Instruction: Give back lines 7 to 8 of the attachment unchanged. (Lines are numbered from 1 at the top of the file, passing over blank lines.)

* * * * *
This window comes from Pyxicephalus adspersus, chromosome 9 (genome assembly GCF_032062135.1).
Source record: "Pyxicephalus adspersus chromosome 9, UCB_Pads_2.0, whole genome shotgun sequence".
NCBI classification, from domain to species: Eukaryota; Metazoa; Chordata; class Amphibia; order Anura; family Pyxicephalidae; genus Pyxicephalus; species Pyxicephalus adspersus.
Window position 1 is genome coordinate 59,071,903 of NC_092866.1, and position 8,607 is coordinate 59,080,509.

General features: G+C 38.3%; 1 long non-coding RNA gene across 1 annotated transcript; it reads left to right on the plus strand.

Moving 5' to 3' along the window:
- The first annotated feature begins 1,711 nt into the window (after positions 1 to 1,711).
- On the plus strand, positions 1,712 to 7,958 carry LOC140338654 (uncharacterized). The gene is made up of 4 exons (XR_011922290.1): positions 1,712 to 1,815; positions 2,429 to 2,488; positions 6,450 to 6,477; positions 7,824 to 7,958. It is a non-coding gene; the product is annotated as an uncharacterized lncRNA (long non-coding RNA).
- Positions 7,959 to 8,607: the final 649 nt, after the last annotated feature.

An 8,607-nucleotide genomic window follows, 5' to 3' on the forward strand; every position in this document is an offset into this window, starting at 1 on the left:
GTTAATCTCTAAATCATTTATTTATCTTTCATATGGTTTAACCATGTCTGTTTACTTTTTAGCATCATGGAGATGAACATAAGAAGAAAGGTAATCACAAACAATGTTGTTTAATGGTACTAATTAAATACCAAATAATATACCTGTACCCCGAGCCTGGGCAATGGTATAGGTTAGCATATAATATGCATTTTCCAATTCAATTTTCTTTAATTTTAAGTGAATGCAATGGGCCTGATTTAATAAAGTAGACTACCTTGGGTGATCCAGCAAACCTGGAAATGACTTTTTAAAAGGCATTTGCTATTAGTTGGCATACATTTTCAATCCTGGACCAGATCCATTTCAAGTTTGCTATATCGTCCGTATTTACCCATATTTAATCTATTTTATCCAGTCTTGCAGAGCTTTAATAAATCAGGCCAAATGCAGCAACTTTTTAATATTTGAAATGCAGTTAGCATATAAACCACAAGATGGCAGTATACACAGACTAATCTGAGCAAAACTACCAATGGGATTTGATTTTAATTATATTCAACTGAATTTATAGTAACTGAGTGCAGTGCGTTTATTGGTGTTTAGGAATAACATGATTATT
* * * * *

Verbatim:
- The first annotated feature begins 1,711 nt into the window (after positions 1 to 1,711).
- On the plus strand, positions 1,712 to 7,958 carry LOC140338654 (uncharacterized). The gene is made up of 4 exons (XR_011922290.1): positions 1,712 to 1,815; positions 2,429 to 2,488; positions 6,450 to 6,477; positions 7,824 to 7,958. It is a non-coding gene; the product is annotated as an uncharacterized lncRNA (long non-coding RNA).